If Hunting is So Bad then Why Aren’t The Stats Showing It

 

American hunters started the country’s conservation practice 100 years ago. They were aware of the increasing animal population and fast industrial development. The developments brought serious risks to wildlife, and hunters found a way to protect the resources.

They created and fought for different regulations and rules that created an improved system of wildlife management that exists today. Majority of American hunters actively participate in the conservation of wildlife, but their opponents do not understand the serious threats that may turn out to be a reality if those beneficial activities stop.

 

Some Facts

The opposing side believes that if hunting stops, the wildlife will bloom, while the opposite is true.

For instance, deer population can be reduced up to 40% on a yearly basis without any threat to their existence, while hunters rarely take less than 15% of their population.

Without hunting, there would be too many deer, and other animal population would be jeopardized.

It’s not just about deer, huge animal population dies due to the lack of grasslands during winters.

Quail has a yearly mortality rate of roughly 80%, considering whether it’s hunted or not.

Furthermore, professional wildlife management makes sure that hunters only take the excess of animal population.

To be honest, it’s the unregulated/illegal hunting that’s the real problem but labeling every other hunter as the reason is you being ignorant.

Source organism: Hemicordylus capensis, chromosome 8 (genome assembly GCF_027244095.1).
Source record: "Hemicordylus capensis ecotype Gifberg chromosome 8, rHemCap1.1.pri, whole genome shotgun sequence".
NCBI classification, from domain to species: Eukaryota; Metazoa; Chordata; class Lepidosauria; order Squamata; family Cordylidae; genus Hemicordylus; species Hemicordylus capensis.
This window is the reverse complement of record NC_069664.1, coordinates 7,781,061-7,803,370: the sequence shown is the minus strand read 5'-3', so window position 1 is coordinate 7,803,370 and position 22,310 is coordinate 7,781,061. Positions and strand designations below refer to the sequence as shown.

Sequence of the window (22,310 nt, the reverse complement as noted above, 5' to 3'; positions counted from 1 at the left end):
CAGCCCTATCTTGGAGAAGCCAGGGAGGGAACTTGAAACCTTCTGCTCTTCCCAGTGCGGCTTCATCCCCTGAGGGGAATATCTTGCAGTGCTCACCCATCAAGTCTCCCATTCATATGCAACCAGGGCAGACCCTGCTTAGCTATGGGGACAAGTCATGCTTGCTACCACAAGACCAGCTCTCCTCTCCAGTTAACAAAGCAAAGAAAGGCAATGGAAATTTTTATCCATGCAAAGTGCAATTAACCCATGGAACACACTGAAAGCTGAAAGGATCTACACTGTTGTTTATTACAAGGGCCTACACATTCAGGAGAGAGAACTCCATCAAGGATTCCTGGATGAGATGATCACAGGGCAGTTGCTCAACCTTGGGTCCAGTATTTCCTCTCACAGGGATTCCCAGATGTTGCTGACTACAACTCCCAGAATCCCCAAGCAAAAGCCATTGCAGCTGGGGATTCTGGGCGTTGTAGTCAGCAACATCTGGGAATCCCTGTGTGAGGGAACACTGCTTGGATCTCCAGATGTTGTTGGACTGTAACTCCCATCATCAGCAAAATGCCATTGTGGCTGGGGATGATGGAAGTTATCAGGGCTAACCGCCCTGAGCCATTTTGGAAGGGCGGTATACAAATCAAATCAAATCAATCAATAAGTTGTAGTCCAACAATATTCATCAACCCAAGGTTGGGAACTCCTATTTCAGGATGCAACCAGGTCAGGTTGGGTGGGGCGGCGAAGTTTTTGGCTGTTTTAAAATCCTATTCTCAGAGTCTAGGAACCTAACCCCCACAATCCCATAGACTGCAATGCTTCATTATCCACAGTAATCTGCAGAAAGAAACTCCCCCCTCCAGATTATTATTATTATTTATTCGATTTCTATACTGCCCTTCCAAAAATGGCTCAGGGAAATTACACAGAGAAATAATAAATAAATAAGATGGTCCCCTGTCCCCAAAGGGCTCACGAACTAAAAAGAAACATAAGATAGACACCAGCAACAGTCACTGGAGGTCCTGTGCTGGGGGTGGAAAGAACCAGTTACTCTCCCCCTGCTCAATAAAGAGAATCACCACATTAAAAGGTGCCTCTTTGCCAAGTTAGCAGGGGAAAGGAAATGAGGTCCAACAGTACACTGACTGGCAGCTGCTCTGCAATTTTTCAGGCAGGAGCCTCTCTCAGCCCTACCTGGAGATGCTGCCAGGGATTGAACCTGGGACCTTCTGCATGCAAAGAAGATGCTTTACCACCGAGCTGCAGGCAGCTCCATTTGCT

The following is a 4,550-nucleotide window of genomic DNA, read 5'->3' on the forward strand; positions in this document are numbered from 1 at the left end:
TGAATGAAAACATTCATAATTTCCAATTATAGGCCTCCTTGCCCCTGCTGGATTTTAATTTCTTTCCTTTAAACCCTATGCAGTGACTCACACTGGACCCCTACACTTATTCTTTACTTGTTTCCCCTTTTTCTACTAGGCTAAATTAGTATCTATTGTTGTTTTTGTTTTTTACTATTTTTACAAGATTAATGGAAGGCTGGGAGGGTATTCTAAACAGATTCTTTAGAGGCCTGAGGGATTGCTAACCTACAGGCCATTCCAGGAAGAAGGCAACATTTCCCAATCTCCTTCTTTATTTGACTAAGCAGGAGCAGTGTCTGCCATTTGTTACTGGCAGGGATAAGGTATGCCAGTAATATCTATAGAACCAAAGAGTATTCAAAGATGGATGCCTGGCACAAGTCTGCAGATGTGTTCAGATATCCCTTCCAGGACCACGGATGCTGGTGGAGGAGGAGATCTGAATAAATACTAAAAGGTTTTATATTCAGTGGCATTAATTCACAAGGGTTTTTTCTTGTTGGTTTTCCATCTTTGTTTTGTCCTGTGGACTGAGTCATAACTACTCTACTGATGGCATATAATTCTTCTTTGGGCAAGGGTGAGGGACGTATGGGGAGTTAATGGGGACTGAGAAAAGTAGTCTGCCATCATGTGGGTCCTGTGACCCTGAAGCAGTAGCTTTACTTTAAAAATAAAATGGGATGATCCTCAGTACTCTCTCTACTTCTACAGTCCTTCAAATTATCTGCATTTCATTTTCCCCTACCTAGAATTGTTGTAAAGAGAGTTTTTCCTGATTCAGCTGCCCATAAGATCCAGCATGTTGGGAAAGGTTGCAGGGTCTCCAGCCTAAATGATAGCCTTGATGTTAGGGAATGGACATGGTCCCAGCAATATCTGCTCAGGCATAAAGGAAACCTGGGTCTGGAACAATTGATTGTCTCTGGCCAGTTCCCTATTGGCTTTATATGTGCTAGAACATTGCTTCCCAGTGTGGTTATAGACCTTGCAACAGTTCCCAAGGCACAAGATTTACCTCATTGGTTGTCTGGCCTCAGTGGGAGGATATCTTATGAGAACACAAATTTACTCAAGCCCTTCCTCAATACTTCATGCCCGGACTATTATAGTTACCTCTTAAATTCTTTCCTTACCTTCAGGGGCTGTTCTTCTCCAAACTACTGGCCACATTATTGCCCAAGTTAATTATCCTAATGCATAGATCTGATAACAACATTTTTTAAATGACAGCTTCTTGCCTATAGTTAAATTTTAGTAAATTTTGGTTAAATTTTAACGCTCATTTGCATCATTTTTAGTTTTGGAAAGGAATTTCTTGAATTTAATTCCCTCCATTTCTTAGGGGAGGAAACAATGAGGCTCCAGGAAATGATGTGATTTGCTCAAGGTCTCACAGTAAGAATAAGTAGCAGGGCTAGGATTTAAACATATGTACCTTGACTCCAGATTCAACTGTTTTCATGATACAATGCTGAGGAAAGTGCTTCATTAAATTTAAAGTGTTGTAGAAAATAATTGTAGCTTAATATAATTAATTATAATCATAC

Deers Are a Menace!

The sudden surge in the population of deer is worrying. As of 2017,there are 33.5 million deer as compared to 38.1 million in 2000. Thanks to the hunters who have kept the population in check. Though they need to go out and hunt more!

The absence of their natural predators like wolves and movies like Bambi is a major reason for this.

Yes, deer are cute but they are rats with hooves! Not a single land is left ungrazed, countless wildflowers are on the verge of extinction.

As ecologist Aldo Leopold once wrote about deers grazing every piece of land:

I have seen every edible bush and seedling browsed, first to anemic desuetude, and then to death. I have seen every edible tree defoliated to the height of a saddlehorn.”

Deers are more of a threat to the Eastern foreststhan climate change, and no this isn’t something natural!

I’ll be waiting for a remake of Bambi from the perspective of the Songbirds and the farmer trying to save his crops.

Oh, and did I mention the number of car wrecks caused due to deers? In Virginia alone, there’s a 1 in 46 chanceof colliding your car with a deer.

If talking about the US, approx 1.5 million cars get collided with deer annuals. The damages cost a whopping billion dollars!

Wildlife Conservation

America has had wildlife protection regulations from its beginning. Connecticut, for example, forbade the export of hunting across the state borders in 1677, and Virginia prohibited hunting of female deer in 1783.

New York banned the utilization of hounds in deer harvesting in 1788 and Rhode Island established the first hunting regulation in 1846 to save waterfowl population from spring shooting.

Clearly, there have always been concerns about the wildlife protection, and it is still the same today. Everything has been done with an intention to support a normal life of the animal population.

 

Wildlife Management Hubs

Some citizens believe that wildlife agency teams intentionally promote hunting and fishing laws and regulations. But it is not true. The agencies are responsible to protect the entire animal population, not only species from the list of legally hunted ones.